The only reason for there to be five ‘elements’ is that it is impossible to construct a lo shu square (a magic square in Western mathematics) with any other number in the centre. And although earth, fire and water coincide with three of the elements designated by the ancient Greeks, Chinese astrologers failed to identify air as an element, instead deciding that wood and metal are elements. Now I can understand the Greek system, because all four Greek elements are elemental, but I would judge wood to be an earth/water hybrid and metal to be a combination of earth and fire. In other words, they are not elemental but have been included because of the need to fit a lo shu square, which is the basis of fung shui.

However, despite my skepticism, I can still enjoy the festivities associated with a new year. I had planned to include some photos of exploding firecrackers at this point, but for reasons that I’m unaware of, we didn’t have any this year, so I’ve included a photo of my neighbour’s firecracker vine, which is at its best for several years:


We did have a lion dance though, and for the first time ever, I was asked to help to bring the lions to life:


The process involves placing a little dab of red ink on the right eye, left eye, forehead, mouth and back—in that order.

When the dance was over, I was asked whether I would like to try my hand at ‘playing’ the big bass drum that is the principal accompaniment to the dance. I think that the dance troupe’s sifu (behind me in the next two photos) was impressed by my attempts to juggle the drumsticks while playing!



These photos were taken by friends whom I’d invited because they had never previously seen a lion dance performed ‘live’. The gweilo in the third photo is my cousin Dave, who is staying with us for a few weeks.

I didn’t take any photos of the lion dance, but I did shoot an extended video, which I will need to edit before posting it on YouTube (with a link here). Meanwhile, here are some stills from that video:









I will close with a traditional salutation for Chinese New Year:

Kung hei fat choy.

It doesn’t mean ‘happy new year’ but is a wish that you will be prosperous in the coming year, which, to remind you, will be the year of the pig.

Oink! Oink!

Sunday, 3 February 2019

the chinese zodiac

Fung Ying Seen Koon is a temple complex on the hillside a short walk to the south of Fanling railway station. The buildings are modern, so there is little of historical interest here, but my cousin from the UK is staying with us at the moment, and there is plenty to see here, so I had no hesitation in placing it on his itinerary.

Of course, I had looked around the complex before, but I don’t recall seeing sculptures of the twelve animals that comprise the Chinese zodiac:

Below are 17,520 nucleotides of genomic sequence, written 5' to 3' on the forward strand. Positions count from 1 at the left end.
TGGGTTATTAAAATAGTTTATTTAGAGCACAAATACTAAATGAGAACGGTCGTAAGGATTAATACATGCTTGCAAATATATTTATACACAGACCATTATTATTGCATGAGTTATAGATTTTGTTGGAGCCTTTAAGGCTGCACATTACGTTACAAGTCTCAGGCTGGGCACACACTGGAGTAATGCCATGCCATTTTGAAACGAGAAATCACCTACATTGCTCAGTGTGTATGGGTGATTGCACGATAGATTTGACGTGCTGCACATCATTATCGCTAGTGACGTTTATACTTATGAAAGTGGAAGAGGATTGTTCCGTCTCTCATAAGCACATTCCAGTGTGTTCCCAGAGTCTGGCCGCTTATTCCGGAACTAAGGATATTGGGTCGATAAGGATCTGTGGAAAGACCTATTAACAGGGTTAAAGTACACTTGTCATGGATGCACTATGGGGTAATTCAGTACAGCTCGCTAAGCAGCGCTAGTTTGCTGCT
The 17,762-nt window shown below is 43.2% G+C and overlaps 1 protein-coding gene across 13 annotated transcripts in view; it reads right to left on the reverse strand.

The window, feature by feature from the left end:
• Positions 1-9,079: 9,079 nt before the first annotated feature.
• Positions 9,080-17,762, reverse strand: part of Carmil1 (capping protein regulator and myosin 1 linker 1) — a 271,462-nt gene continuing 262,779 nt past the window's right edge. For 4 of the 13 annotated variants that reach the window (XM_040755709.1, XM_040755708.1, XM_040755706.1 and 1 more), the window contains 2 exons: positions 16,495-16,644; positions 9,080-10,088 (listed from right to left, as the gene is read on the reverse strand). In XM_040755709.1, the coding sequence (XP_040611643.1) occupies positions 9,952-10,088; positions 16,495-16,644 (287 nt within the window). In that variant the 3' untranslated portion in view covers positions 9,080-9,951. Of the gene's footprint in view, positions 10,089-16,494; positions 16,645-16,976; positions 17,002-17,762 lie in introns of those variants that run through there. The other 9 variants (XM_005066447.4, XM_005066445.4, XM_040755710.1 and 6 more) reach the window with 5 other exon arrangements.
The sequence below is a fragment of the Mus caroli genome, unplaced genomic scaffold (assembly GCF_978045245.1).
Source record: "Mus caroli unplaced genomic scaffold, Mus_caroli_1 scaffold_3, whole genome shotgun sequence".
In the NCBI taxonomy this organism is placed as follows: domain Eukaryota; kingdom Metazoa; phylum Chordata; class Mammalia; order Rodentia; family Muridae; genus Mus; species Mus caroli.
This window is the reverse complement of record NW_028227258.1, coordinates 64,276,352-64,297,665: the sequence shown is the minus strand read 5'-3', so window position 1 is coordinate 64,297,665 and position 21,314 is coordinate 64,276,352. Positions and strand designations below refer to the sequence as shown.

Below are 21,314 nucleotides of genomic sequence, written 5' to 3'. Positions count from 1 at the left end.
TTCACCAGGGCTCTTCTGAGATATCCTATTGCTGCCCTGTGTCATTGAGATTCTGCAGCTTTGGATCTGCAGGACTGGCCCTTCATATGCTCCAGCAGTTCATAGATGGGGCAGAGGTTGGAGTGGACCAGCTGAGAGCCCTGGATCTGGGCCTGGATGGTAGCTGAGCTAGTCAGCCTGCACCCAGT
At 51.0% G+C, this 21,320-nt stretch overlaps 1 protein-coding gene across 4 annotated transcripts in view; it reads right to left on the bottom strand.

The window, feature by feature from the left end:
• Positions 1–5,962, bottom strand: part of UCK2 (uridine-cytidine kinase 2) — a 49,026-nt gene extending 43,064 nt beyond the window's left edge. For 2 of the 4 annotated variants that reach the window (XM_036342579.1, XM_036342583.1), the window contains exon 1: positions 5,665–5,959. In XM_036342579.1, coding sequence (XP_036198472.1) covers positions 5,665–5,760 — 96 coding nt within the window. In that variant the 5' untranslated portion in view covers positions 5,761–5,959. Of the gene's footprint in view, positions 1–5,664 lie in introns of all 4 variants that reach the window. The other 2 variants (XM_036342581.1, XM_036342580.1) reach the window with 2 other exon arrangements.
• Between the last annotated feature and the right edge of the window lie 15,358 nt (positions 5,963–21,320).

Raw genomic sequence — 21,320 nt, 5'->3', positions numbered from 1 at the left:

Most people will already know that unlike the Western zodiac, which is based on the motion of the sun and the planets, Chinese astrology is based on a repeating sequence of animals, each of which holds sway for a year. The changeover from one animal year to the next takes place on the second new moon following the winter solstice, the sequence being left to right in the above photos.

If you look closely at the photographs, you will see that each animal is identified in both Chinese and English. And if you’ve read any of my previous New Year reports, you will know that I consider this identification to often be incorrect. For example, this coming Tuesday marks the start of the year of the pig, yet the animal here is labelled a ‘boar’:


Am I being overly imaginative here, or does this ‘boar’ look surprisingly feminine for a male of the species?

Other examples of inappropriate sex-specific usage include the year of the chicken being mistakenly labelled ‘the year of the rooster’ (it’s identified here as a ‘cock’), and I’ve seen the year of the sheep described as ‘the year of the ram’. Yet none of the zodiac animals should be identified by such sex-specific names!

However, there are a couple of animals where some confusion is probably unavoidable. The most obvious is the sheep:


I have seen sheep with horns like this, but to me this looks more like a goat. And this is where the confusion arises, because Chinese does not distinguish between sheep and goats. The same word (yeung) is used for both.

I’ve always wondered how one particular animal made it onto the list: the rabbit:


Actually, this sculpture is labelled ‘hare’, which I’d not heard of previously. but here’s the rub: as far as I’m aware, neither hares nor rabbits are indigenous to China, which is the only plausible reason for thinking that the words ‘hare’ and ‘rabbit’ are somehow interchangeable.

The question of the eligibility of hares/rabbits to be included in the twelve begs an important question: how were the twelve animals chosen in the first place? And who decided? To my mind, the most important omission is the bear, but lions and elephants are also strong candidates. Even though neither is native to China, both play important roles in Chinese culture. And there are no birds in the twelve. Why?

Finally, I’ve included images of two sculptures that to my eyes don’t look even remotely like the animals they are supposed to represent:



I don’t propose to identify them. See if you can.